Yoga: The Union of Subject and Object
by Swami Krishnananda


(Spoken on September 15, 1995)

Our subject will be what is known as the System of Yoga. As you are all aware, the word ’yoga’ has been exercising a kind of mesmerising effect on the minds of people, and everyone seems to be attracted to it, whatever the reason for it be. There is an unknown enigmatic power exerted by the very word ‘yoga’, due to which everyone wants to know what it is, under the impression that it is apparently going to shower upon a person immense blessings of an unknown character. It is something wonderful, very necessary, and a must for everyone; this is the feeling in almost all the people who want to learn yoga.

This word ‘yoga’ comes from the Sanskrit root yug, meaning ‘uniting’, or ‘the union itself’. Yoga is the attainment of union. It also means the process of achieving this union. It is the end, as well as the methodology involved in the achieving of the end known as union. But union with what? What is to be united with what?

This question is perhaps not easily answered. There is a nebulous feeling about the nature of this union, and a clear-cut answer will not be easily available from any quarter which seems to be concerned with the teaching of yoga. Hundreds of definitions will be provided, all which look perfectly sensible and logical; yet, you may not feel that you have obtained anything. You will be still searching, moving from one Guru to another Guru, one insti­tution to another institution, and trying every blessed method of practising yoga.

The answer to this great question of what this union is about will take us deep down into the very nature and structure of exist­ence itself. Very profound is this science; it goes deep into the very nature of what we call existence itself.

The meaning of the word ‘existence’ is clear to you all because of the fact that everyone exists, everything exists. Existing is a common denominator, a factor that is at the back of the very meaning of the life of anything. There is no meaning in anything unless it exists. That which does not exist has no value. Inasmuch as existence is a common background of every person and every thing in the world, it has to be considered as covering the whole structure of life. Everywhere is existence, but in our day-to-day life we seem to be psychologically creating a sort of rift in this otherwise generalised definition of existence. For instance, everyone feels “I exist; you also exist.” Here, when you conceive your existence as a ‘myself’ you will automatically distinguish this existence of ‘myself’ from the existence of what you call ‘yourself’. My existence is not actually identical with your exist­ence. If it were identical, there would be no ‘you’. For every ‘myself’ there is a counter-correlative known as the ‘yourself’.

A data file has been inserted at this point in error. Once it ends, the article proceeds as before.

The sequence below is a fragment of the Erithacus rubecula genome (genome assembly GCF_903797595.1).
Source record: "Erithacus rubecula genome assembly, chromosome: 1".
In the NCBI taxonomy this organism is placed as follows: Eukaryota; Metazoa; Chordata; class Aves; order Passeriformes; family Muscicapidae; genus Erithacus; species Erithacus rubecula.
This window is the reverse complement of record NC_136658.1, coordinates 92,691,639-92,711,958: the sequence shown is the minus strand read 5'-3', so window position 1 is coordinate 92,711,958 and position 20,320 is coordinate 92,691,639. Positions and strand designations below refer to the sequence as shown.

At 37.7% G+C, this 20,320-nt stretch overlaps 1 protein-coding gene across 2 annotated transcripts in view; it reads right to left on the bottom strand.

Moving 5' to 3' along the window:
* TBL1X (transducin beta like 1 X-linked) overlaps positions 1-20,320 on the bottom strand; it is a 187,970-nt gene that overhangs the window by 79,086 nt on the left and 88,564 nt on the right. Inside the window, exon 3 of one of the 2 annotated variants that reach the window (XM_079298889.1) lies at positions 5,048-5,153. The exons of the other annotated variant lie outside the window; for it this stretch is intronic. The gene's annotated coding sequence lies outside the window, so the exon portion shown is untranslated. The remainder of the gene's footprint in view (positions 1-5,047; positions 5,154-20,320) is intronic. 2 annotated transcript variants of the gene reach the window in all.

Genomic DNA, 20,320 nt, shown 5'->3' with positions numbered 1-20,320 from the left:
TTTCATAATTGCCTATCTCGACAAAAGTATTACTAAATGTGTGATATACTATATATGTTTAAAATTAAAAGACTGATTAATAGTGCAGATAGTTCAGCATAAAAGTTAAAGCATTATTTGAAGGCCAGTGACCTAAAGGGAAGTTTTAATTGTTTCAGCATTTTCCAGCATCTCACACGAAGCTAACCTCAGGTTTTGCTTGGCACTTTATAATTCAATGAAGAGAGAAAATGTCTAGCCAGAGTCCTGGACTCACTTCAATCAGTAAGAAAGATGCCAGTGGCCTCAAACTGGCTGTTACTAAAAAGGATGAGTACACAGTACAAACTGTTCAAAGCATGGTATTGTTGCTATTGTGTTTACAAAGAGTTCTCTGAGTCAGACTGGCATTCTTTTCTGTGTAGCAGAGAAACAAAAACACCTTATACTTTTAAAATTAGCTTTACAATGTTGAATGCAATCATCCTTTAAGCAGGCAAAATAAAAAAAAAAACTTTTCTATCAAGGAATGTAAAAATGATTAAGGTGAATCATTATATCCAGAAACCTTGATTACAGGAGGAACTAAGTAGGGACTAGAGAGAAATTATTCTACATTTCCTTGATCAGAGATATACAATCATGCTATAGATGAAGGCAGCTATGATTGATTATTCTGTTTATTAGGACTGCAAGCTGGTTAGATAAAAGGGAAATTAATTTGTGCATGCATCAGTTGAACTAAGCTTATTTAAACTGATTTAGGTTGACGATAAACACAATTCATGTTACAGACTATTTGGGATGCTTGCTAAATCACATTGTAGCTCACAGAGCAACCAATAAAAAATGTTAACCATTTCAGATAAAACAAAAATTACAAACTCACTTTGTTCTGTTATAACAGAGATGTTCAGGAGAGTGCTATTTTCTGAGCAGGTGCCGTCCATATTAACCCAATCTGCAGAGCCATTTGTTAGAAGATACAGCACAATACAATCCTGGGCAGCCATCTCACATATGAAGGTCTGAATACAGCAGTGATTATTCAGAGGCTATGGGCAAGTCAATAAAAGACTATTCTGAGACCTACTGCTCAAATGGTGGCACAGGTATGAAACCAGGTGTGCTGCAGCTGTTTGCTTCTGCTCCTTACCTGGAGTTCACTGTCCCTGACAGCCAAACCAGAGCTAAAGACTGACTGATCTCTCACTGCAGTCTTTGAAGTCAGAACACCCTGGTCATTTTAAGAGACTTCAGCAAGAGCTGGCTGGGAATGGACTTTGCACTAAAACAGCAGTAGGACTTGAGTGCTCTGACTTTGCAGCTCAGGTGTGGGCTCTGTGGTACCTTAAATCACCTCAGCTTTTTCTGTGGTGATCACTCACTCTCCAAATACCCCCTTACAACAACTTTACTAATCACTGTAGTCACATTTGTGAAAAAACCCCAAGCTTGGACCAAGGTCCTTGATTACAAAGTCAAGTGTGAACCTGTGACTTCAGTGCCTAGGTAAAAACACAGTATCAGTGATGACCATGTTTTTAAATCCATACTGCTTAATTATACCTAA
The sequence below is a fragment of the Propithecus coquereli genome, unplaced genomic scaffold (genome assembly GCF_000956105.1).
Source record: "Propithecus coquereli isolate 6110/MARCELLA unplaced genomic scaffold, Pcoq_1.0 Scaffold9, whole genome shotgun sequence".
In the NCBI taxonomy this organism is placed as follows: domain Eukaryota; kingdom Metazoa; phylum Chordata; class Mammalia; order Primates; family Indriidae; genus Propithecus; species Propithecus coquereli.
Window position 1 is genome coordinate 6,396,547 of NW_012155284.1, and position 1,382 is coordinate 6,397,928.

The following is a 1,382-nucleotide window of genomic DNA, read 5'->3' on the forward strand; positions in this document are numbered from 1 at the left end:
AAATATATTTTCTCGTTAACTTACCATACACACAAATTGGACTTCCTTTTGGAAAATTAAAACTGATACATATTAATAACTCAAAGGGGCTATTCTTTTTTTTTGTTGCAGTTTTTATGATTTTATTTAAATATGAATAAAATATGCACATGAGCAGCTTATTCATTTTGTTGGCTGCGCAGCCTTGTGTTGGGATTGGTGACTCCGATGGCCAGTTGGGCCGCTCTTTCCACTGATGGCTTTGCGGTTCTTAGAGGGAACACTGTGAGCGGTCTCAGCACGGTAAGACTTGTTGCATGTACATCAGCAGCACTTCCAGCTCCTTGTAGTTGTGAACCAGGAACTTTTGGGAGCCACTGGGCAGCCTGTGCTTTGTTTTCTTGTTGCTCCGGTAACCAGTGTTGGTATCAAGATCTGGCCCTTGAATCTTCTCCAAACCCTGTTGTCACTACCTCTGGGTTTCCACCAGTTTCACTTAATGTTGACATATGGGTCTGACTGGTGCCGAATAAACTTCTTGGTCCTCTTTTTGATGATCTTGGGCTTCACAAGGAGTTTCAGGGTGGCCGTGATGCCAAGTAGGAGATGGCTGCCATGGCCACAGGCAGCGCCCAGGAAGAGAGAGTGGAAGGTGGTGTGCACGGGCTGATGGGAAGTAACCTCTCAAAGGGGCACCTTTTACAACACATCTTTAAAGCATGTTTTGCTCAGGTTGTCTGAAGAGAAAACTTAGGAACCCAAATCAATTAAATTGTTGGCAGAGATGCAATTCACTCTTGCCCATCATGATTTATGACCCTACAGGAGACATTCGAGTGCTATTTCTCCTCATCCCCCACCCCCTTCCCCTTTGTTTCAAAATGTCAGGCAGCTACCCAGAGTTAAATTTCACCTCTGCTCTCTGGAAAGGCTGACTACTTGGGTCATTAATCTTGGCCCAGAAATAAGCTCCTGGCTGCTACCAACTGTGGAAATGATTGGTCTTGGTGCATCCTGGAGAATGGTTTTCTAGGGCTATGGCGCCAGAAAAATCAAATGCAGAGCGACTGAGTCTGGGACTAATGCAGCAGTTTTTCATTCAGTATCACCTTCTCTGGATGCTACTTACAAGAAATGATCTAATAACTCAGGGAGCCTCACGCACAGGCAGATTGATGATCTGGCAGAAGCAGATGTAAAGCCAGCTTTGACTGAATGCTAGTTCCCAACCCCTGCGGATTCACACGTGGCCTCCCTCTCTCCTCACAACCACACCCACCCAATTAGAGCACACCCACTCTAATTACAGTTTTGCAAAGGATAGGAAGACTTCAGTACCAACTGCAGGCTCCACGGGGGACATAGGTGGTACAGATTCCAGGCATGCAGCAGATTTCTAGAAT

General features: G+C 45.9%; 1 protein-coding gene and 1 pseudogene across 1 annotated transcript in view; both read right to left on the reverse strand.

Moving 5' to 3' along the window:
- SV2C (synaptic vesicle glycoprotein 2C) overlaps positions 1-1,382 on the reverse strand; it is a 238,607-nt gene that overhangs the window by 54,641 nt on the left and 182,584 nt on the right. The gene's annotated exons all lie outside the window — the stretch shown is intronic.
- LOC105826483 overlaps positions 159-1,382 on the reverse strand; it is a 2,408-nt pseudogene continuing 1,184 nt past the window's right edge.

Who is this ‘myself’? Every person in the world is a ‘myself’ because every person refers to oneself as ‘me’. Now, who is ‘yourself’ or ‘itself’? Anything that is not ‘myself’ is ‘yourself’, or ‘itself’. Please remember this peculiar subtle enigma before you. Anything that is not ‘myself’ is ‘yourself’ or ‘itself’.

This ‘yourself’ is also a ‘myself’ from its own point of view. While I may regard you as ‘yourself’ from the point of view of my feeling of myself as a subjective existence, you are also in a position to consider yourself as a ‘myself’ and consider me as a ‘yourself’.

Now, is there a distinction between myself and yourself? You will find that here we are in a strange difficulty which eludes ordinary understanding. Who is this ‘myself’, and who is the ‘yourself’? Everyone seems to be ‘myself’, and at the same time everyone is a ‘yourself’. These two terms are totally contra­dictory, so why do they seem to be existing in one person simultaneously? I am ‘yourself’ and ‘myself’ at the same time, though the characteristics of the existence of ‘myself’ and ‘yourself’ are two different things altogether, because the existence of ‘myself’ cannot get identified with your existence; else, there will be no difference between people.

Are you able to recognise the great problem before you? Are you justified in regarding anyone as a ‘yourself’? Why do you call somebody as ‘yourself’ or call something as ‘itself’ when that ‘itself’ is also a ‘myself’ from its own point of view?

If we are going to live in the world with this kind of contra­diction in our own way of thinking, we should think thrice before saying anything, thinking anything, or doing anything. It is a tremendous mystery that we are actually facing in our day-to-day life, and we have taken it for granted, as if it is perfectly clear. Why do you regard another person as a ‘yourself’ if you are able to concede that person called ‘yourself’ to be a ‘myself’ from its own point of view? So, the basic philosophical question is: Is there an object in the world, apart from the subject?